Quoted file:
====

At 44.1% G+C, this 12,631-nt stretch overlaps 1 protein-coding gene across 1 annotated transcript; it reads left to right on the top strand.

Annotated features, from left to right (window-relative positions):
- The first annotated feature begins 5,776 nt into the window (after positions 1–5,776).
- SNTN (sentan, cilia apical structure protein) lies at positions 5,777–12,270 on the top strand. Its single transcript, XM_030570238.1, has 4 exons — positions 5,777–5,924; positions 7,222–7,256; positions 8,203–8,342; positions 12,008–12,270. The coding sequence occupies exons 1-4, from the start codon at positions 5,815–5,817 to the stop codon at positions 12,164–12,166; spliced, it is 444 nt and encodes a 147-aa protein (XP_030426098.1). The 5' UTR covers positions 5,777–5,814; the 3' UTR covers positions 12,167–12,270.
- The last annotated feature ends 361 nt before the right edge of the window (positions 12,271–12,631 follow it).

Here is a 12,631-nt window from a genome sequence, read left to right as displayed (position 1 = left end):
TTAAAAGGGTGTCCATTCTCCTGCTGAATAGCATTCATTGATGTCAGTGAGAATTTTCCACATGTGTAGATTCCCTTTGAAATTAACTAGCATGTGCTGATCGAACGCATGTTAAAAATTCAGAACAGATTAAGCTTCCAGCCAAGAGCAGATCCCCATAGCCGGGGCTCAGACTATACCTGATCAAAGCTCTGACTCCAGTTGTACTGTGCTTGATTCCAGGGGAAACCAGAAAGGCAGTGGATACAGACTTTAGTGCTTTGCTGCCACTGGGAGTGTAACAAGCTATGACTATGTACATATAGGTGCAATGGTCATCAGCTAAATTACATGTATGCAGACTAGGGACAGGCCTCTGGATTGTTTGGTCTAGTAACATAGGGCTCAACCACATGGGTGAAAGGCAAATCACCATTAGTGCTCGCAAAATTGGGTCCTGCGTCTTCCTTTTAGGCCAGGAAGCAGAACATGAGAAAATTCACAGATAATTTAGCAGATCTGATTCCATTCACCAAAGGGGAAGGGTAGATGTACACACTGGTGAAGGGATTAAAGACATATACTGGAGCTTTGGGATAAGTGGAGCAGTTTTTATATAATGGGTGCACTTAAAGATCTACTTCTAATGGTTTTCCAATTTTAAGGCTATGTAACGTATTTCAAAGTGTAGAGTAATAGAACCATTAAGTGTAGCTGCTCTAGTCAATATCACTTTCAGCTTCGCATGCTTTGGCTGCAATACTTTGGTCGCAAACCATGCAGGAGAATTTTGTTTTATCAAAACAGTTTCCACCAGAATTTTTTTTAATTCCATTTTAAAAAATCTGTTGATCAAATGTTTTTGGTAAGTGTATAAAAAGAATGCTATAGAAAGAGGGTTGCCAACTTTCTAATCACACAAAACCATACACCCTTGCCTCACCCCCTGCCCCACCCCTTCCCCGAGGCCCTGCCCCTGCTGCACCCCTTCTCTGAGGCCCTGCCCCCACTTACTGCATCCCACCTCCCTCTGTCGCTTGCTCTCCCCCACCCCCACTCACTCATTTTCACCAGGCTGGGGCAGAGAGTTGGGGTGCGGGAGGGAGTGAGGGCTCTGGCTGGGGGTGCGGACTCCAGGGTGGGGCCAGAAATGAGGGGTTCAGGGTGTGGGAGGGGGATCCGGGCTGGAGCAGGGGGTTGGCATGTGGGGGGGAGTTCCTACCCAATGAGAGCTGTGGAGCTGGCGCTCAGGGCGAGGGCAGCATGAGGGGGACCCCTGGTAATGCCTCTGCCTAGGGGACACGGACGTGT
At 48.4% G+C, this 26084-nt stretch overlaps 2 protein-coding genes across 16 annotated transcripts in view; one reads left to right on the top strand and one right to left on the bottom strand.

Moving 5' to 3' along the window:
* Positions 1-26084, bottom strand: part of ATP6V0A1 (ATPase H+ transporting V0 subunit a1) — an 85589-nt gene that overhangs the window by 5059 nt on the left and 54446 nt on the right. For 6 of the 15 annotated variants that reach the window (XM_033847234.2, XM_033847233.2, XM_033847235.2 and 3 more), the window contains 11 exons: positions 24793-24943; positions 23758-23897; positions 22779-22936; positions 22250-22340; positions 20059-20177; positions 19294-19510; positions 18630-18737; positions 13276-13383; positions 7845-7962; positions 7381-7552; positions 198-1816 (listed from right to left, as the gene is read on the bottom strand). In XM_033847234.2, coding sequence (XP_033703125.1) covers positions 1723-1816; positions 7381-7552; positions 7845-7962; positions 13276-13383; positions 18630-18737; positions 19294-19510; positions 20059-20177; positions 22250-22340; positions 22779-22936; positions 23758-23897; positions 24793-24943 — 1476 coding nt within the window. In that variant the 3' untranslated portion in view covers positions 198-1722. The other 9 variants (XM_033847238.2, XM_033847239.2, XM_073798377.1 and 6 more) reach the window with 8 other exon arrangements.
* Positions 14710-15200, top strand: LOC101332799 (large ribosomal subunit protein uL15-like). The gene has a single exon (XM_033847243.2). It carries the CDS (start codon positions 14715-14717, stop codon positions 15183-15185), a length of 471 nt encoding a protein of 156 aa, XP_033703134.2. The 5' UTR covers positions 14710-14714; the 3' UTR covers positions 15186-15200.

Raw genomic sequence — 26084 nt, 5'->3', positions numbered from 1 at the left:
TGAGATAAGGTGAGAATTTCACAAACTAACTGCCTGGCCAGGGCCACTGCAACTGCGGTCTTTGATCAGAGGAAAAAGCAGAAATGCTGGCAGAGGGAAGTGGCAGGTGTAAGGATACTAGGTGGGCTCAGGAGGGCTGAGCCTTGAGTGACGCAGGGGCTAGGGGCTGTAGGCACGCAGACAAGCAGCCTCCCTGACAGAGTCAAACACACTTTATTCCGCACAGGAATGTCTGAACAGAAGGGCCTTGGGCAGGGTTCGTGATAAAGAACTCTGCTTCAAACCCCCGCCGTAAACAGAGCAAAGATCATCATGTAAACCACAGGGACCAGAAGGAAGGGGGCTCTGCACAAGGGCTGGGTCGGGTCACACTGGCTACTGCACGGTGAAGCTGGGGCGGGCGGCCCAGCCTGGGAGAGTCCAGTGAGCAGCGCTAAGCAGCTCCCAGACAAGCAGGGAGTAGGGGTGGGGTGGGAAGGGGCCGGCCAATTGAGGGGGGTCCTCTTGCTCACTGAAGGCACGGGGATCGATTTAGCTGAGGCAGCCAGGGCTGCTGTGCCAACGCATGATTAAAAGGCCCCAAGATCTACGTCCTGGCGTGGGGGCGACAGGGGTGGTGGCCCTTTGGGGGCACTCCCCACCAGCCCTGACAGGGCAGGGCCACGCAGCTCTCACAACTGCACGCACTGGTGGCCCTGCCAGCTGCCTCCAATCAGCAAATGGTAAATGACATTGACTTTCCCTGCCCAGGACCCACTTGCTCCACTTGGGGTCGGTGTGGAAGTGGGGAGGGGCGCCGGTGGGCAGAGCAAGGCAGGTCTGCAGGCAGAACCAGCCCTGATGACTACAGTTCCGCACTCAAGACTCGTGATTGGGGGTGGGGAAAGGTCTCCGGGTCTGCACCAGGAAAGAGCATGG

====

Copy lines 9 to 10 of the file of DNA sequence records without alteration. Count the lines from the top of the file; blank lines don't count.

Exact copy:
Moving 5' to 3' along the window:
* Positions 1-26084, bottom strand: part of ATP6V0A1 (ATPase H+ transporting V0 subunit a1) — an 85589-nt gene that overhangs the window by 5059 nt on the left and 54446 nt on the right. For 6 of the 15 annotated variants that reach the window (XM_033847234.2, XM_033847233.2, XM_033847235.2 and 3 more), the window contains 11 exons: positions 24793-24943; positions 23758-23897; positions 22779-22936; positions 22250-22340; positions 20059-20177; positions 19294-19510; positions 18630-18737; positions 13276-13383; positions 7845-7962; positions 7381-7552; positions 198-1816 (listed from right to left, as the gene is read on the bottom strand). In XM_033847234.2, coding sequence (XP_033703125.1) covers positions 1723-1816; positions 7381-7552; positions 7845-7962; positions 13276-13383; positions 18630-18737; positions 19294-19510; positions 20059-20177; positions 22250-22340; positions 22779-22936; positions 23758-23897; positions 24793-24943 — 1476 coding nt within the window. In that variant the 3' untranslated portion in view covers positions 198-1722. The other 9 variants (XM_033847238.2, XM_033847239.2, XM_073798377.1 and 6 more) reach the window with 8 other exon arrangements.